María Bonete Escoto wrote such an evocative and devastating climate change story about a possible Madrid in 2031, that for us, we wanted to see what an expert thought of it. It was a story that most naturally lent itself to the ‘Ask an Expert’ format, where someone who’s spent a lot of time researching, writing or thinking about a topic gives an opinion on a piece of work – in this case, María’s story.
Alice Bell was a fantastic candidate – she is co-Director of the climate charity Possible, has a PhD in Science Communication and is the author of ‘Our Biggest Experiment: An Epic History of the Climate Crisis’, released in September this year.
We worked on communications related to climate technology when we produced the Top 10 Frontier Technologies for Climate Action a couple of years ago; and we worked on report design for Exponential Roadmap Initiative, which has the mission to halve emissions before 2030 through exponential climate action and solutions. So this is a subject we know a fair bit about. We’d love to help you with your social impact-related campaign – get in touch!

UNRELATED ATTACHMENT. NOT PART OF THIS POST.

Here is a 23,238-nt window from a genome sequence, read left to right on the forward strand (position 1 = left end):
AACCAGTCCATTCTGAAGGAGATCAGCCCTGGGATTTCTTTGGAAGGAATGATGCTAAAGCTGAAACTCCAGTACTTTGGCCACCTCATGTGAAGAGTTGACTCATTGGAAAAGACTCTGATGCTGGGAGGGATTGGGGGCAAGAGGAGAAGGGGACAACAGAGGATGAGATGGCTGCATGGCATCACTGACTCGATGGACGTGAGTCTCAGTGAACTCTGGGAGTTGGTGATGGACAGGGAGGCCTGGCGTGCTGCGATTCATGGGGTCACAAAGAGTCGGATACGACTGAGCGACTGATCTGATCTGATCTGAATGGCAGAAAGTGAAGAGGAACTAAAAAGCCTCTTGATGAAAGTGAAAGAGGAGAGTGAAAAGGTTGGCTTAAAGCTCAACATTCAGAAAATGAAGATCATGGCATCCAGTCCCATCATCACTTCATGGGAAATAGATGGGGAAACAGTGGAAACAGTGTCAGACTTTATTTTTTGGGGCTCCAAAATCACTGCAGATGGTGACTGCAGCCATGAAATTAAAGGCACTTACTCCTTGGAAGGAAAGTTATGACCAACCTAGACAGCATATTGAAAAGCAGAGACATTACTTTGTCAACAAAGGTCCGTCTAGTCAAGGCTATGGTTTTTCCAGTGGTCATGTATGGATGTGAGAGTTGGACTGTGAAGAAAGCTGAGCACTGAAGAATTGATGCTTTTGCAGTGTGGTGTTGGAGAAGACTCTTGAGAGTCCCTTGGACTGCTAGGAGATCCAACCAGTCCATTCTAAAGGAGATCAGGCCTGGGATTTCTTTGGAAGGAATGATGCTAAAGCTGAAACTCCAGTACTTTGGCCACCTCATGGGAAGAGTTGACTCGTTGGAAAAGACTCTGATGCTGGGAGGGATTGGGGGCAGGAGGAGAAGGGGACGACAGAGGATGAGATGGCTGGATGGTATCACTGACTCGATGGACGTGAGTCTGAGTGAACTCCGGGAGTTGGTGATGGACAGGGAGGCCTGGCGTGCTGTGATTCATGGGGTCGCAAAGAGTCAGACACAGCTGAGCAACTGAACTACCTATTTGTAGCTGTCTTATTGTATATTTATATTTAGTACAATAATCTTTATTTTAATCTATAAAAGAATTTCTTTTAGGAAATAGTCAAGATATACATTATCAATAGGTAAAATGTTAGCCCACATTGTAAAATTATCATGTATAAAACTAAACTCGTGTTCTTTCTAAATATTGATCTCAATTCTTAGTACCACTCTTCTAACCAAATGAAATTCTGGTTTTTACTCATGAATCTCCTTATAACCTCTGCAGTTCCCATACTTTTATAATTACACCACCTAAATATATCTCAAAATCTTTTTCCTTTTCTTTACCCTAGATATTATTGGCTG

Madrid, 2031 doesn’t paint a full Mad Max dystopia. Nor is it some sort of Jetsons future where all our problems are solved though. It’s almost reassuringly familiar. And this rings true, because for many of us in richer countries, it might well be how we experience the next stage of the climate crisis.
Madrid is not on fire in this story. But that doesn’t mean everything will be ok. The weather is not what it used to be or, as the narrator puts it: ‘you still remember when spring felt like spring, when summer was just another season and not the only one.’ There’s a sense of hopelessness and things closing in; that the craving for ice cream isn’t just the memory of a delightful creamy, sweet and cool treat, but a memory of hope.